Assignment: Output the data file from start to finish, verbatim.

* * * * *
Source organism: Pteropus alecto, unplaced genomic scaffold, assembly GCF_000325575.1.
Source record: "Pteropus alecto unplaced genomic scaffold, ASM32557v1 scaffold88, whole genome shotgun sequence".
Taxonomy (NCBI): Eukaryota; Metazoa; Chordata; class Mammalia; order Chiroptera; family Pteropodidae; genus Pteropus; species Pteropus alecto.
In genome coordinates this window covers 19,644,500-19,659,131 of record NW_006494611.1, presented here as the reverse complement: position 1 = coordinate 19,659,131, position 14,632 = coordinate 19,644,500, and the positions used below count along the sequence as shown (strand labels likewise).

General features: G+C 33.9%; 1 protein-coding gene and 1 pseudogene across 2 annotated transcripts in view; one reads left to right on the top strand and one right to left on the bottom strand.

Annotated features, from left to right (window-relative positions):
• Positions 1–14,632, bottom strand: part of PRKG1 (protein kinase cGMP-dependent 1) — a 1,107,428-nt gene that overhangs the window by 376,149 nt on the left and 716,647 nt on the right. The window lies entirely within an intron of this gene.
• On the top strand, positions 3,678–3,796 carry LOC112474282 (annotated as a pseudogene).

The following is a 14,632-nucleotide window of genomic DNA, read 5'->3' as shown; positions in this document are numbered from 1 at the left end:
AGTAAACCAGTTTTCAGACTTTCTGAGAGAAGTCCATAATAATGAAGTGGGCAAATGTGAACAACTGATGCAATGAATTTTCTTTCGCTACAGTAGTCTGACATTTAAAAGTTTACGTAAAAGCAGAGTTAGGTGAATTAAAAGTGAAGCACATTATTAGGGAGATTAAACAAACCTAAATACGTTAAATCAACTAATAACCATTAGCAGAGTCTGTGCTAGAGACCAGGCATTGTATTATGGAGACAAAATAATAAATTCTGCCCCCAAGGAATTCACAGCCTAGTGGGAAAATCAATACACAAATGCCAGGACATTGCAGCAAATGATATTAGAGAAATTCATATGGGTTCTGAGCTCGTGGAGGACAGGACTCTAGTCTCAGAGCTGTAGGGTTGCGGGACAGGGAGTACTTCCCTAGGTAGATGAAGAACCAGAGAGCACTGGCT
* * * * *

Source organism: Pteropus alecto, unplaced genomic scaffold, assembly GCF_000325575.1.
Source record: "Pteropus alecto unplaced genomic scaffold, ASM32557v1 scaffold88, whole genome shotgun sequence".
Taxonomy (NCBI): Eukaryota; Metazoa; Chordata; class Mammalia; order Chiroptera; family Pteropodidae; genus Pteropus; species Pteropus alecto.
In genome coordinates this window covers 19,644,500-19,659,131 of record NW_006494611.1, presented here as the reverse complement: position 1 = coordinate 19,659,131, position 14,632 = coordinate 19,644,500, and the positions used below count along the sequence as shown (strand labels likewise).

General features: G+C 33.9%; 1 protein-coding gene and 1 pseudogene across 2 annotated transcripts in view; one reads left to right on the top strand and one right to left on the bottom strand.

Annotated features, from left to right (window-relative positions):
• Positions 1–14,632, bottom strand: part of PRKG1 (protein kinase cGMP-dependent 1) — a 1,107,428-nt gene that overhangs the window by 376,149 nt on the left and 716,647 nt on the right. The window lies entirely within an intron of this gene.
• On the top strand, positions 3,678–3,796 carry LOC112474282 (annotated as a pseudogene).

The following is a 14,632-nucleotide window of genomic DNA, read 5'->3' as shown; positions in this document are numbered from 1 at the left end:
AGTAAACCAGTTTTCAGACTTTCTGAGAGAAGTCCATAATAATGAAGTGGGCAAATGTGAACAACTGATGCAATGAATTTTCTTTCGCTACAGTAGTCTGACATTTAAAAGTTTACGTAAAAGCAGAGTTAGGTGAATTAAAAGTGAAGCACATTATTAGGGAGATTAAACAAACCTAAATACGTTAAATCAACTAATAACCATTAGCAGAGTCTGTGCTAGAGACCAGGCATTGTATTATGGAGACAAAATAATAAATTCTGCCCCCAAGGAATTCACAGCCTAGTGGGAAAATCAATACACAAATGCCAGGACATTGCAGCAAATGATATTAGAGAAATTCATATGGGTTCTGAGCTCGTGGAGGACAGGACTCTAGTCTCAGAGCTGTAGGGTTGCGGGACAGGGAGTACTTCCCTAGGTAGATGAAGAACCAGAGAGCACTGGCT